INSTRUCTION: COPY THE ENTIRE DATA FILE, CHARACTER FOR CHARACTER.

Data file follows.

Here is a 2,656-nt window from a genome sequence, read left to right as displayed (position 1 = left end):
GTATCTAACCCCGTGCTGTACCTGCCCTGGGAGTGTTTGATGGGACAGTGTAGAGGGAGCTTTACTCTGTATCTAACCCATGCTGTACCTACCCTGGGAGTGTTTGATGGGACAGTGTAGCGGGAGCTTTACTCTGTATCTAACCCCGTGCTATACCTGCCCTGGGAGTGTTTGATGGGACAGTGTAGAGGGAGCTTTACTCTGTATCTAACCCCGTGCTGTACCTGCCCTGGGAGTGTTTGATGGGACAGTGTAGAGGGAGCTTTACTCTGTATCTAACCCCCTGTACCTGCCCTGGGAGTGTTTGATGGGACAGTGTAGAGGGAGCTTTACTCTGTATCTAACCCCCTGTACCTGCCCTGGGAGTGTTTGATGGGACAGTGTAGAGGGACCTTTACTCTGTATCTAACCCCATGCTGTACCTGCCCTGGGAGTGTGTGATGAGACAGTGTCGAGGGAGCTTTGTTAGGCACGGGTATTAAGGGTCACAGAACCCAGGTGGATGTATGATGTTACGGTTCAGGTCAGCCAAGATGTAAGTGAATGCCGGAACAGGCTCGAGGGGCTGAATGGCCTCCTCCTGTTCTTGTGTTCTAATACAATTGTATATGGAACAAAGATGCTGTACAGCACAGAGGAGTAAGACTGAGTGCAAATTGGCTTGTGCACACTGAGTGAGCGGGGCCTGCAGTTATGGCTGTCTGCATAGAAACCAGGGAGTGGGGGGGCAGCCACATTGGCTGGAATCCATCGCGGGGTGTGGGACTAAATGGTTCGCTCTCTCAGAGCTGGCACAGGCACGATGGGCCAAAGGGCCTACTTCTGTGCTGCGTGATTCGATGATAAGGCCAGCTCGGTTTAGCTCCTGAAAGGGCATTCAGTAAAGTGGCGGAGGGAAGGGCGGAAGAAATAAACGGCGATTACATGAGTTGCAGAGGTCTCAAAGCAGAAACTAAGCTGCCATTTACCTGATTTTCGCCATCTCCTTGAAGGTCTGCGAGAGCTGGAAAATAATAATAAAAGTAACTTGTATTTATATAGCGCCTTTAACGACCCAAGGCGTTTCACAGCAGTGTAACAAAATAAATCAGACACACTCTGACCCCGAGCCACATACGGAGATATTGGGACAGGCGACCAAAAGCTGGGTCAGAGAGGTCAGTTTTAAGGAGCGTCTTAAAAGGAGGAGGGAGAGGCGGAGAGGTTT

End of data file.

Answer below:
Here is a 2,656-nt window from a genome sequence, read left to right as displayed (position 1 = left end):
GTATCTAACCCCGTGCTGTACCTGCCCTGGGAGTGTTTGATGGGACAGTGTAGAGGGAGCTTTACTCTGTATCTAACCCATGCTGTACCTACCCTGGGAGTGTTTGATGGGACAGTGTAGCGGGAGCTTTACTCTGTATCTAACCCCGTGCTATACCTGCCCTGGGAGTGTTTGATGGGACAGTGTAGAGGGAGCTTTACTCTGTATCTAACCCCGTGCTGTACCTGCCCTGGGAGTGTTTGATGGGACAGTGTAGAGGGAGCTTTACTCTGTATCTAACCCCCTGTACCTGCCCTGGGAGTGTTTGATGGGACAGTGTAGAGGGAGCTTTACTCTGTATCTAACCCCCTGTACCTGCCCTGGGAGTGTTTGATGGGACAGTGTAGAGGGACCTTTACTCTGTATCTAACCCCATGCTGTACCTGCCCTGGGAGTGTGTGATGAGACAGTGTCGAGGGAGCTTTGTTAGGCACGGGTATTAAGGGTCACAGAACCCAGGTGGATGTATGATGTTACGGTTCAGGTCAGCCAAGATGTAAGTGAATGCCGGAACAGGCTCGAGGGGCTGAATGGCCTCCTCCTGTTCTTGTGTTCTAATACAATTGTATATGGAACAAAGATGCTGTACAGCACAGAGGAGTAAGACTGAGTGCAAATTGGCTTGTGCACACTGAGTGAGCGGGGCCTGCAGTTATGGCTGTCTGCATAGAAACCAGGGAGTGGGGGGGCAGCCACATTGGCTGGAATCCATCGCGGGGTGTGGGACTAAATGGTTCGCTCTCTCAGAGCTGGCACAGGCACGATGGGCCAAAGGGCCTACTTCTGTGCTGCGTGATTCGATGATAAGGCCAGCTCGGTTTAGCTCCTGAAAGGGCATTCAGTAAAGTGGCGGAGGGAAGGGCGGAAGAAATAAACGGCGATTACATGAGTTGCAGAGGTCTCAAAGCAGAAACTAAGCTGCCATTTACCTGATTTTCGCCATCTCCTTGAAGGTCTGCGAGAGCTGGAAAATAATAATAAAAGTAACTTGTATTTATATAGCGCCTTTAACGACCCAAGGCGTTTCACAGCAGTGTAACAAAATAAATCAGACACACTCTGACCCCGAGCCACATACGGAGATATTGGGACAGGCGACCAAAAGCTGGGTCAGAGAGGTCAGTTTTAAGGAGCGTCTTAAAAGGAGGAGGGAGAGGCGGAGAGGTTT